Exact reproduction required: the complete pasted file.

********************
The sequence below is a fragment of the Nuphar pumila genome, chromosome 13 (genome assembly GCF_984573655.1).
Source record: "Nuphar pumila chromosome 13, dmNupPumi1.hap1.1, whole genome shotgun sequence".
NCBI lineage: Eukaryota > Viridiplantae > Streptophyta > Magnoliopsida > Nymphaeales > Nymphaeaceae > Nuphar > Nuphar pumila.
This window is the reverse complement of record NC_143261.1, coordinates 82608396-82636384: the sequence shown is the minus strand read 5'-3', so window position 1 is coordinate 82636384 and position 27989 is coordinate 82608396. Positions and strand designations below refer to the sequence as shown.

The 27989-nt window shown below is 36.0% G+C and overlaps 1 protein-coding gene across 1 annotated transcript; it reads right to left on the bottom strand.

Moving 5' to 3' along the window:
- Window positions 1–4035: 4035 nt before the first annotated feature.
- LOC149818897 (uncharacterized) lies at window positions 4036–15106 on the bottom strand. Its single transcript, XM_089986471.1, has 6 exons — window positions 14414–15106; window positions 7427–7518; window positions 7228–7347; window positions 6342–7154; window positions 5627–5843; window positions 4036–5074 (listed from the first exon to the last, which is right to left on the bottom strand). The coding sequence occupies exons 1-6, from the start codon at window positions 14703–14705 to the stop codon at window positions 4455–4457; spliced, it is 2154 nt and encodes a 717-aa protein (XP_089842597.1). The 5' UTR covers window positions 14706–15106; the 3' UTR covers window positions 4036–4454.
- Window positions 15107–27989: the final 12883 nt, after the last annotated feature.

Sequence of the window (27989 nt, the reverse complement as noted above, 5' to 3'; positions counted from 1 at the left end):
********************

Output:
The sequence below is a fragment of the Nuphar pumila genome, chromosome 13 (genome assembly GCF_984573655.1).
Source record: "Nuphar pumila chromosome 13, dmNupPumi1.hap1.1, whole genome shotgun sequence".
NCBI lineage: Eukaryota > Viridiplantae > Streptophyta > Magnoliopsida > Nymphaeales > Nymphaeaceae > Nuphar > Nuphar pumila.
This window is the reverse complement of record NC_143261.1, coordinates 82608396-82636384: the sequence shown is the minus strand read 5'-3', so window position 1 is coordinate 82636384 and position 27989 is coordinate 82608396. Positions and strand designations below refer to the sequence as shown.

The 27989-nt window shown below is 36.0% G+C and overlaps 1 protein-coding gene across 1 annotated transcript; it reads right to left on the bottom strand.

Moving 5' to 3' along the window:
- Window positions 1–4035: 4035 nt before the first annotated feature.
- LOC149818897 (uncharacterized) lies at window positions 4036–15106 on the bottom strand. Its single transcript, XM_089986471.1, has 6 exons — window positions 14414–15106; window positions 7427–7518; window positions 7228–7347; window positions 6342–7154; window positions 5627–5843; window positions 4036–5074 (listed from the first exon to the last, which is right to left on the bottom strand). The coding sequence occupies exons 1-6, from the start codon at window positions 14703–14705 to the stop codon at window positions 4455–4457; spliced, it is 2154 nt and encodes a 717-aa protein (XP_089842597.1). The 5' UTR covers window positions 14706–15106; the 3' UTR covers window positions 4036–4454.
- Window positions 15107–27989: the final 12883 nt, after the last annotated feature.

Sequence of the window (27989 nt, the reverse complement as noted above, 5' to 3'; positions counted from 1 at the left end):